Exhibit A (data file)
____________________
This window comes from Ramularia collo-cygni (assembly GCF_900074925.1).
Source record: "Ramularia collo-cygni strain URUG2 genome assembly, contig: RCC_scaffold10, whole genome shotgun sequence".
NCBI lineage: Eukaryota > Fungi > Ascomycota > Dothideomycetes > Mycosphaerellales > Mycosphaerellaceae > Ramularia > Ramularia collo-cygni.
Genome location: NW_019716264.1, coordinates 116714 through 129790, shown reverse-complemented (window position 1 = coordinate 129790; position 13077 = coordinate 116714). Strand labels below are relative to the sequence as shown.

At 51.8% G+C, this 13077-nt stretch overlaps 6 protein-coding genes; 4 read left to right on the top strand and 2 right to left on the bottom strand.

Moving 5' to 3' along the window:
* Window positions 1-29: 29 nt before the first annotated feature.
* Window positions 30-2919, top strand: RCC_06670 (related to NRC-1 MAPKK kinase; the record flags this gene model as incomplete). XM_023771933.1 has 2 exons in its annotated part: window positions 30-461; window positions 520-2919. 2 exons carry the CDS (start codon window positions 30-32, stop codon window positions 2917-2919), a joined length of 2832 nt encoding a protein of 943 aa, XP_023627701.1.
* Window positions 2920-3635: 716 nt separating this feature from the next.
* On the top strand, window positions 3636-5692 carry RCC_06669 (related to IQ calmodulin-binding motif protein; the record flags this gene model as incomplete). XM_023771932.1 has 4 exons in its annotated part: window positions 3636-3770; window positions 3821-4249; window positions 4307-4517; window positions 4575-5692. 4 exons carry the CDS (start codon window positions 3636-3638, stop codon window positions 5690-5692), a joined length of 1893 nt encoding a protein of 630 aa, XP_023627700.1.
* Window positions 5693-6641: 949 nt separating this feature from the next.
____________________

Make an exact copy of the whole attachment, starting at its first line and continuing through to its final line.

This window comes from Ramularia collo-cygni (assembly GCF_900074925.1).
Source record: "Ramularia collo-cygni strain URUG2 genome assembly, contig: RCC_scaffold10, whole genome shotgun sequence".
NCBI lineage: Eukaryota > Fungi > Ascomycota > Dothideomycetes > Mycosphaerellales > Mycosphaerellaceae > Ramularia > Ramularia collo-cygni.
Genome location: NW_019716264.1, coordinates 116714 through 129790, shown reverse-complemented (window position 1 = coordinate 129790; position 13077 = coordinate 116714). Strand labels below are relative to the sequence as shown.

At 51.8% G+C, this 13077-nt stretch overlaps 6 protein-coding genes; 4 read left to right on the top strand and 2 right to left on the bottom strand.

Moving 5' to 3' along the window:
* Window positions 1-29: 29 nt before the first annotated feature.
* Window positions 30-2919, top strand: RCC_06670 (related to NRC-1 MAPKK kinase; the record flags this gene model as incomplete). XM_023771933.1 has 2 exons in its annotated part: window positions 30-461; window positions 520-2919. 2 exons carry the CDS (start codon window positions 30-32, stop codon window positions 2917-2919), a joined length of 2832 nt encoding a protein of 943 aa, XP_023627701.1.
* Window positions 2920-3635: 716 nt separating this feature from the next.
* On the top strand, window positions 3636-5692 carry RCC_06669 (related to IQ calmodulin-binding motif protein; the record flags this gene model as incomplete). XM_023771932.1 has 4 exons in its annotated part: window positions 3636-3770; window positions 3821-4249; window positions 4307-4517; window positions 4575-5692. 4 exons carry the CDS (start codon window positions 3636-3638, stop codon window positions 5690-5692), a joined length of 1893 nt encoding a protein of 630 aa, XP_023627700.1.
* Window positions 5693-6641: 949 nt separating this feature from the next.